Column – Hold Steady

Published 6:33 pm Friday, August 26, 2022

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By Charles Qualls

If we only pay attention to the experts, theorists and consultants who end up holding the figurative microphones so often, we’re probably not listening to a complete idea. If we only hear them, we would get the message that there is never an acceptable time to just hold where we are.

They would have us believe that it’s unacceptable to define a good day or restorative season of life by the fact that you managed to hold steady. But then we live a little more, and we know that one of the realities of life at times is finding a way to hold steady.

Sometimes, we look around and feel like we don’t really understand the world that surrounds us. We may not completely grasp the generations or the cultural variety that is layered into our world. All of the enmity and strife seems so needless. Where did civility go? Or, we may be in the midst of a time of challenge medically, emotionally or otherwise and suddenly holding steady is an ambitious goal.

I know in my congregation, that has been the case for so many. I’ve watched them do exactly that, with grace and with strength. I have joined them as we helped each other to hold steady at times as life ebbed and flowed.

The writer of Hebrews was noticeably convinced that in order to hold steady with our faith, through whatever life may throw at us, we’ll have to see the bigger picture. That is, the ability to hold steady as a spiritual person is tied directly to our ability to see a larger perspective rather than be focused on every smaller one that comes our way.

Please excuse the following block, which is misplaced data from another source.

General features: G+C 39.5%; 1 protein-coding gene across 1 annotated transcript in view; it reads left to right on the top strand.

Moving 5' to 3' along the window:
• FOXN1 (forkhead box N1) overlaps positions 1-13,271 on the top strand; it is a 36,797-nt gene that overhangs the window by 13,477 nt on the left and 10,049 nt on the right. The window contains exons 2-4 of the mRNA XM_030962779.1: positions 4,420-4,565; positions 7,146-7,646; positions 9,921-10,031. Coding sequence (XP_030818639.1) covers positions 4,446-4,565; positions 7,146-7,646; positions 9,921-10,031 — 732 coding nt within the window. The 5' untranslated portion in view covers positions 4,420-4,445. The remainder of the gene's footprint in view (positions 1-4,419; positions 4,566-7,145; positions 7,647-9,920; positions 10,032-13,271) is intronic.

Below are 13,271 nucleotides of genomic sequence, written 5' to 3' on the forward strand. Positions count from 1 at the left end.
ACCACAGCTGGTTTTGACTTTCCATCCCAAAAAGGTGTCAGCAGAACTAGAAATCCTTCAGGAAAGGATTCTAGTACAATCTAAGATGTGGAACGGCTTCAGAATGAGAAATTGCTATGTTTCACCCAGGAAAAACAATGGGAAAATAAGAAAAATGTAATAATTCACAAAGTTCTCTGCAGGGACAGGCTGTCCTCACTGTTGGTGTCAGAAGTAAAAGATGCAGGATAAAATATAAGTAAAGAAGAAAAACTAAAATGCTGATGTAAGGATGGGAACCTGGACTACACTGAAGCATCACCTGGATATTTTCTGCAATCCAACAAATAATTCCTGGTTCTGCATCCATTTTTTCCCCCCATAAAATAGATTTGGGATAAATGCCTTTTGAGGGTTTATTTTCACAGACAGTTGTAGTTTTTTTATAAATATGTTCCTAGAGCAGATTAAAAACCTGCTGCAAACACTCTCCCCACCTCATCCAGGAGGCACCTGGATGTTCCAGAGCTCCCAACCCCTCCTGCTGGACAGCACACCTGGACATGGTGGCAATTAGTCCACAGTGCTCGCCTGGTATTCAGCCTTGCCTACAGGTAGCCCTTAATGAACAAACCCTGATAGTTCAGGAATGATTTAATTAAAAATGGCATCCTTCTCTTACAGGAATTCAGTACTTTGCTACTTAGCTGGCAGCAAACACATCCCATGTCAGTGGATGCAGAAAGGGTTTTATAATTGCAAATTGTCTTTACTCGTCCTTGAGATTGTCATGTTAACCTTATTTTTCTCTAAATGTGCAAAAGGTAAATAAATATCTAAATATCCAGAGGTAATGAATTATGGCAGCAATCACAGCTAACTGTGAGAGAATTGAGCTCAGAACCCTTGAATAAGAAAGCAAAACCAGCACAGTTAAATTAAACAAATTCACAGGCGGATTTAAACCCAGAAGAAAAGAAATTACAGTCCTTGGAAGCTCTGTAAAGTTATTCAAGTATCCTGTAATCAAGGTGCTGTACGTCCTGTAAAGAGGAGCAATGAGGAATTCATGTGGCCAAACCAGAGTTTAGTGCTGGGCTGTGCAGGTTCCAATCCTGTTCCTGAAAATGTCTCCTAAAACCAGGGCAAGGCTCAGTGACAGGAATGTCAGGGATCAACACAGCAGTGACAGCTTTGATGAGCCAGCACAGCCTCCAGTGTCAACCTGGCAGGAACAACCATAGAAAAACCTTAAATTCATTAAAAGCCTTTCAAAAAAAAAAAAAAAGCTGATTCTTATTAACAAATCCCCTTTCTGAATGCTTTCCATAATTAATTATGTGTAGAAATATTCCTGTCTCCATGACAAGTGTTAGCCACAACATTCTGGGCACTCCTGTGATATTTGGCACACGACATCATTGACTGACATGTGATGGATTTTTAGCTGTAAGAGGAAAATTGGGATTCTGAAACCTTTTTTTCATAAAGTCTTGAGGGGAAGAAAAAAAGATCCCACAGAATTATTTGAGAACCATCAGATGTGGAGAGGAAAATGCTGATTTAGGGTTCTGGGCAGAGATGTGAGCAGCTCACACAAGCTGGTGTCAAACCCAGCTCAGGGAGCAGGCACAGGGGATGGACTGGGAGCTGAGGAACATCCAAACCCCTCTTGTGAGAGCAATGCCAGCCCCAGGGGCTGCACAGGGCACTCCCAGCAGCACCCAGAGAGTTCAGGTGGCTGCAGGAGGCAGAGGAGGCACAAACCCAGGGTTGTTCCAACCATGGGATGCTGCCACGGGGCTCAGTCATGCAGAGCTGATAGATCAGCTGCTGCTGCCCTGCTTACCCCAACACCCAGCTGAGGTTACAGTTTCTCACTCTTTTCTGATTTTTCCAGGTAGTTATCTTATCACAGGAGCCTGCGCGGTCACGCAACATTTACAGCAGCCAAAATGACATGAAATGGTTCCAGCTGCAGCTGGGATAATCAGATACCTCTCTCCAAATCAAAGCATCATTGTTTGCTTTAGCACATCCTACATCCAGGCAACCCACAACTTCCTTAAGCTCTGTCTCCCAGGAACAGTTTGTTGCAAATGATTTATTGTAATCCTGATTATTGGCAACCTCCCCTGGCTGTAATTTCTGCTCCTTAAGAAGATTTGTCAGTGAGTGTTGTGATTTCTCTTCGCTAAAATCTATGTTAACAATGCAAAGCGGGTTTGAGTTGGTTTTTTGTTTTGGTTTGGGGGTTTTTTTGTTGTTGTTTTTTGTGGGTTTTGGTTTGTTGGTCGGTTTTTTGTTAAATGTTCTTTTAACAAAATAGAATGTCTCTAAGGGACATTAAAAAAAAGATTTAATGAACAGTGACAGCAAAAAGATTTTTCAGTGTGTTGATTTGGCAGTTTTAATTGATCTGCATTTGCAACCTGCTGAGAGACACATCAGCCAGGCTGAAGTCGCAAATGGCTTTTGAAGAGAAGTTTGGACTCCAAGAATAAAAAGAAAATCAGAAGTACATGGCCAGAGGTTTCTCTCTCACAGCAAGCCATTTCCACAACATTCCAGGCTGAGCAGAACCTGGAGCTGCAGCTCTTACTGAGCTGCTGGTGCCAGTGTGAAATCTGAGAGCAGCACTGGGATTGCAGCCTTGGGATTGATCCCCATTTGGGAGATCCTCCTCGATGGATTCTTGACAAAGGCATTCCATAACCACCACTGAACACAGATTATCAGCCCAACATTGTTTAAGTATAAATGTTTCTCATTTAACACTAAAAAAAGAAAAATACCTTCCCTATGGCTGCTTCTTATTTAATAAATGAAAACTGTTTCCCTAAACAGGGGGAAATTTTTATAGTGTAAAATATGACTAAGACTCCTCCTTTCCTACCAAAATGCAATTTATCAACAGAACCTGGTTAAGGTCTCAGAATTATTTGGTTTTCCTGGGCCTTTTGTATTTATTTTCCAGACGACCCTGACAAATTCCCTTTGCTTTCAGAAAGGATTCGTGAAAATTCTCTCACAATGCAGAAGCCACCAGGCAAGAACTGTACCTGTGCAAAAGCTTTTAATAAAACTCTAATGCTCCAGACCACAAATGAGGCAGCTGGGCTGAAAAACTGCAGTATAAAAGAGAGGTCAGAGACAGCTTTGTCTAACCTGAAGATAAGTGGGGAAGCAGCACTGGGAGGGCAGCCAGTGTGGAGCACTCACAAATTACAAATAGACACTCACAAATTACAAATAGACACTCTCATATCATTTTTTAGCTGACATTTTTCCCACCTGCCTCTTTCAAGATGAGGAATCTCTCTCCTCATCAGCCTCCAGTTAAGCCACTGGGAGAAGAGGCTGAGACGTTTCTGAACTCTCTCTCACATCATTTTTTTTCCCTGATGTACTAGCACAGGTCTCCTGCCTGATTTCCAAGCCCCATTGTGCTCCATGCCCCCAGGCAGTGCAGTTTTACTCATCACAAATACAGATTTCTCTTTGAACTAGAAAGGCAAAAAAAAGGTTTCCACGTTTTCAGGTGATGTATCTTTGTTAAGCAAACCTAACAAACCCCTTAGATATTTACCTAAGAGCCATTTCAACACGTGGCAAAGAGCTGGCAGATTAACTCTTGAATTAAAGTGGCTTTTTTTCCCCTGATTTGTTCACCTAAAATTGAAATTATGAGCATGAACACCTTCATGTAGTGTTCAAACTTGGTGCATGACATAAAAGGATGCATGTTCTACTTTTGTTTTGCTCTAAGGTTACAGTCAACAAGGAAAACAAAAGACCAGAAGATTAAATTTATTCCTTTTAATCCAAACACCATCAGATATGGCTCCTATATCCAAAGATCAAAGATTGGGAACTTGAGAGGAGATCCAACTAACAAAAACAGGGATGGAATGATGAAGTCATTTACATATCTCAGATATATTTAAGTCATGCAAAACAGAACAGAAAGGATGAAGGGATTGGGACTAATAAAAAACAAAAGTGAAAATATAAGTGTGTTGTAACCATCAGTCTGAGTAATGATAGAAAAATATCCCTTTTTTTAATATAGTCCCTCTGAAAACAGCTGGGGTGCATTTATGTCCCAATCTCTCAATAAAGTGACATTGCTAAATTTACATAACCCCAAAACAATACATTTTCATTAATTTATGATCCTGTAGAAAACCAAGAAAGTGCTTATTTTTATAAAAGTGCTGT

A recent scene from the Little League World Series illustrated how well a child could see a bigger picture. A boy who got hit in the head by a pitch rolled on the ground for a moment. Then, he was able to take first base as he recovered. The whole thing was scary. Next thing viewers knew, there he was calling timeout. He walked over to console the opposing pitcher who had hit him. All because he noticed his opponent was too upset to continue.

If we think back to the global computer scare of the year 1999, we recall the issue that was known as Y2K. All people remember now is that it didn’t turn out to be as big a deal as had been feared. But a woman from our church, who is a computer engineer, recalls things in a different way.

The disaster was averted only because people all over the world wrote a lot of new code for months on end. They formulated and delivered patches to keep machines running. She said, “As a computer engineer, we had to rewrite a lot of code. Simply because when they invented computers, no one seemed to stop and consider what might happen when the year 2000 arrived.”

Like Isaiah, the prophet Ezekiel and especially like John’s apocalyptic Revelation at the very end of our New Testament, this writer in Hebrews 12: 18-29 tells of a bigger picture. He encourages his listeners to hold steady.

Here, he reminds them of the frightfulness of approaching God at Mount Sinai earlier in their history. Then, of the grace and hope in approaching God at Mount Zion. Now, there is a new mountain. A new Jerusalem is promised to them. What the people had taken literally at Sinai and at Zion to be the homes of God, now we have promised as an eternity that can be spent in God’s presence.

The Hebrews had been warned to not forget, and cautioned to approach these mountains only in appropriate ways. Now those who put their faith in Christ are being invited to a mountain once again. They are beckoned to come. But to approach in the right frame of mind. Then, hold and not let go.

All you or I can see in a given moment is never all there is to see. All you fear is never all there is. All you don’t understand is never all there is. All that has hurt you is never all there is.

Hold steady because things can shift in a moment. Hold steady because nothing we have is permanent. Hold steady because the challenging moment isn’t going to be your last moment. Hold steady because the answer you can’t find just now will become apparent at some point.